Why high-income retirees’ tax rates may surprise them: Tax Strategy Scan
Our weekly roundup of tax-related investment strategies and news your clients may be thinking about.
The good (and some bad) of balanced funds
Balanced mutual funds and ETFs can be excellent investment options since they give investors access to both stock and bond markets, according to The Wall Street Journal. They also offer diversification and tax efficiency. The tax draw comes from cash inflows, enabling the funds to curb security sales and capital gains taxes. This allows balanced funds to “rebalance more tax-efficiently and lower transaction costs,” says expert Dan Weil.
The easy-to-miss way to have enough money for retirement
Senior clients need to minimize the tax bite to ensure they will have enough money to support their preferred lifestyle in retirement, according to Kiplinger. For example, delaying Social Security benefits enable seniors to reduce their taxable income during the gap years — as well as defer taxation on the benefits. Another option is a partial Roth conversion to avoid considerable mandatory distributions from tax-deferred retirement savings.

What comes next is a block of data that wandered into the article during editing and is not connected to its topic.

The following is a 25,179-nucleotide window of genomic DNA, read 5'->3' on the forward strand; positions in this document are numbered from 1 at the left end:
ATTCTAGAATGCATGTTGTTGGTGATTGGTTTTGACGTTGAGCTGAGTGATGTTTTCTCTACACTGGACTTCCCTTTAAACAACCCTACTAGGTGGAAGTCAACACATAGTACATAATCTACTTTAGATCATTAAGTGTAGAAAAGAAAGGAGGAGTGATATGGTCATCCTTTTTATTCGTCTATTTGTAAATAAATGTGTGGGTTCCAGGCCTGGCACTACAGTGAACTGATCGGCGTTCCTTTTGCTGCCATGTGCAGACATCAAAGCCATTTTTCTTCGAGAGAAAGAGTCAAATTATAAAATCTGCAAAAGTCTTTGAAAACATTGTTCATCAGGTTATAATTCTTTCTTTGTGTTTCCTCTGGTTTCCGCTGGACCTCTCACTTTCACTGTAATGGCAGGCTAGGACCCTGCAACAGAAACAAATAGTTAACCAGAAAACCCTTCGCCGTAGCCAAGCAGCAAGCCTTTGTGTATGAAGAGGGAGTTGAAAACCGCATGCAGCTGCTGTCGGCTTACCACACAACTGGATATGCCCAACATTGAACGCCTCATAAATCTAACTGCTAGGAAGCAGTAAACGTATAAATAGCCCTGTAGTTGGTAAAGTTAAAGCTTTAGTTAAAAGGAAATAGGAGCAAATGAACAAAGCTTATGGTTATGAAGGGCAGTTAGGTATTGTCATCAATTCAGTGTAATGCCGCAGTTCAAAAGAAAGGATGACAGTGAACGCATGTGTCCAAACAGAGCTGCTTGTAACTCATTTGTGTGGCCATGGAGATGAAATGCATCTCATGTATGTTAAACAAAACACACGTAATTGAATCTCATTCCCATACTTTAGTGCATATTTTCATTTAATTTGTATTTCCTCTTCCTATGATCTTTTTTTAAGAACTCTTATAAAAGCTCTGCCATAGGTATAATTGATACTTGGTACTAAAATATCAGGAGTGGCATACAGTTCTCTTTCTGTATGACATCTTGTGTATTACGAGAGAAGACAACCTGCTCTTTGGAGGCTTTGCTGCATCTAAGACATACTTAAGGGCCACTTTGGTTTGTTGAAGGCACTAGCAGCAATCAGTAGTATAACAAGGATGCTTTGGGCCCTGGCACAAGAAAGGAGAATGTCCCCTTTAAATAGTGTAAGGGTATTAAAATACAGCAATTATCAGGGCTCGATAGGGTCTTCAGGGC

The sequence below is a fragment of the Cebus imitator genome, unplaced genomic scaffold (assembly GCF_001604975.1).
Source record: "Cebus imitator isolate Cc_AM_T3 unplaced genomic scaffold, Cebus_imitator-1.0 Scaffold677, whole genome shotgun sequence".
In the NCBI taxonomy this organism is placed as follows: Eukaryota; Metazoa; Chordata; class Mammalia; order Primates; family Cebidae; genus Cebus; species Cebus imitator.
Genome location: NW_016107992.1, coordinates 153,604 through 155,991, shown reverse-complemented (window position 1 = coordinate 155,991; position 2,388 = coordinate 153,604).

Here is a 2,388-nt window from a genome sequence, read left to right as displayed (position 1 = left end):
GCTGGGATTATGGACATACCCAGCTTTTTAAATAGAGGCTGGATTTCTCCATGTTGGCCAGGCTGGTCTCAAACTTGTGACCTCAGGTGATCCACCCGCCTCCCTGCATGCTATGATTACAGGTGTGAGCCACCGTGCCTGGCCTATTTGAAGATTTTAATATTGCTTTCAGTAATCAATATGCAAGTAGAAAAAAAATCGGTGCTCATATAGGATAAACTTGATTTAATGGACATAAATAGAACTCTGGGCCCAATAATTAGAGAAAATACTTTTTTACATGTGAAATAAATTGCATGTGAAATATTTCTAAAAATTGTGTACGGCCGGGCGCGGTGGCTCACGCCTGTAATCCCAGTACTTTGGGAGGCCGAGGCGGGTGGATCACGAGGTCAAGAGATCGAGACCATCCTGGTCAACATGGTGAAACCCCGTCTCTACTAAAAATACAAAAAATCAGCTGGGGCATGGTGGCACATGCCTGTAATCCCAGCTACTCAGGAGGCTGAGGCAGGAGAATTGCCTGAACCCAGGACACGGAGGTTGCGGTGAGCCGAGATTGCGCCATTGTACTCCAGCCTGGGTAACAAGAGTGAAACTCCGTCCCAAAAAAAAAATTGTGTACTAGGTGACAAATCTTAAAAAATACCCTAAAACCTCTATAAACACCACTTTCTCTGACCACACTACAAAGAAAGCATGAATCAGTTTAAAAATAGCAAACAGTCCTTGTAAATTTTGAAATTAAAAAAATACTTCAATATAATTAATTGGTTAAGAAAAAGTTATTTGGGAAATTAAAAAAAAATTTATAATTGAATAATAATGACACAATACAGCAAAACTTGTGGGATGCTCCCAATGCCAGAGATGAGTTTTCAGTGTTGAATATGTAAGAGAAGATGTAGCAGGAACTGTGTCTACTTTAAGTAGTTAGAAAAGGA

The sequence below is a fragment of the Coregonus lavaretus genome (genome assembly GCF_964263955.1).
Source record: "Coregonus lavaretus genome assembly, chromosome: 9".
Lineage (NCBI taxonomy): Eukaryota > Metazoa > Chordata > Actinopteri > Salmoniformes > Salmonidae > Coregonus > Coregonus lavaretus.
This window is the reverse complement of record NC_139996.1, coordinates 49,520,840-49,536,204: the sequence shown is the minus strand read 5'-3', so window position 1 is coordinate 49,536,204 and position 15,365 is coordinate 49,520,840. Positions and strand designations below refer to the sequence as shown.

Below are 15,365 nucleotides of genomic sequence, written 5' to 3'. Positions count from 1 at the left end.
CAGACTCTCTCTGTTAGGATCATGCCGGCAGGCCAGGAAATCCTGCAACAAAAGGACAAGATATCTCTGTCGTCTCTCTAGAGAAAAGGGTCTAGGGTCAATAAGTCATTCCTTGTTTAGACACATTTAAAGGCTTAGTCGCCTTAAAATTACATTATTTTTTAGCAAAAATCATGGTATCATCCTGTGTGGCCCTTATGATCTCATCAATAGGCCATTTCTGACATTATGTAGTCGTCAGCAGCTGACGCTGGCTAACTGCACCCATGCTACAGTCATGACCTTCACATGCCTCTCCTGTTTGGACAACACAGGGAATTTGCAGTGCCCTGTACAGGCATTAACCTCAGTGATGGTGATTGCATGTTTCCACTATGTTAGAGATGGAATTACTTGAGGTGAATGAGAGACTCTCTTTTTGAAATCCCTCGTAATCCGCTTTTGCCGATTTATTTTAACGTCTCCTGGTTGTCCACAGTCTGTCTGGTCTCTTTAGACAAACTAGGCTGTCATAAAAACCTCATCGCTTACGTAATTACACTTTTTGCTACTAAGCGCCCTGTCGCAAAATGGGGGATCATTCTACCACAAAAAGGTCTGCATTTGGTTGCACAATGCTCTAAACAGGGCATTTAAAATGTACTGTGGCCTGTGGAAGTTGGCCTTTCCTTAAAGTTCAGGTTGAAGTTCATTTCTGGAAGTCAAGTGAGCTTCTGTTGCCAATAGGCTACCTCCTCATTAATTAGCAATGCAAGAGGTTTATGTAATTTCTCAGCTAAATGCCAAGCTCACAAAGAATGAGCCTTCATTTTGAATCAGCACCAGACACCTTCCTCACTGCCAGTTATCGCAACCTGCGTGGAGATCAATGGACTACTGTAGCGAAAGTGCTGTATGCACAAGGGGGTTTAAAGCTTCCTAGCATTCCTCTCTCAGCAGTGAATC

Why retirees' tax rates may be higher than they expect
Contrary to what many high income retirees think, they may see an increase in their tax bill as a result of Social Security income taxes and higher Medicare premiums, according to CNBC. "Their tax bracket may go from 24% to 22%, but because of Social Security taxes, their marginal rate goes from 24% to 40.7%— it will increase sharply," the article says.
This retiree trap can send your Social Security benefits to the IRS
Clients are advised to direct some of their retirement savings to a Roth account to avoid sizable taxable withdrawals from traditional retirement accounts, according to Motley Fool. Seniors are expected to pay income taxes on a certain portion of their Social Security benefits if their taxable income plus 50% of the benefits exceeds a certain threshold.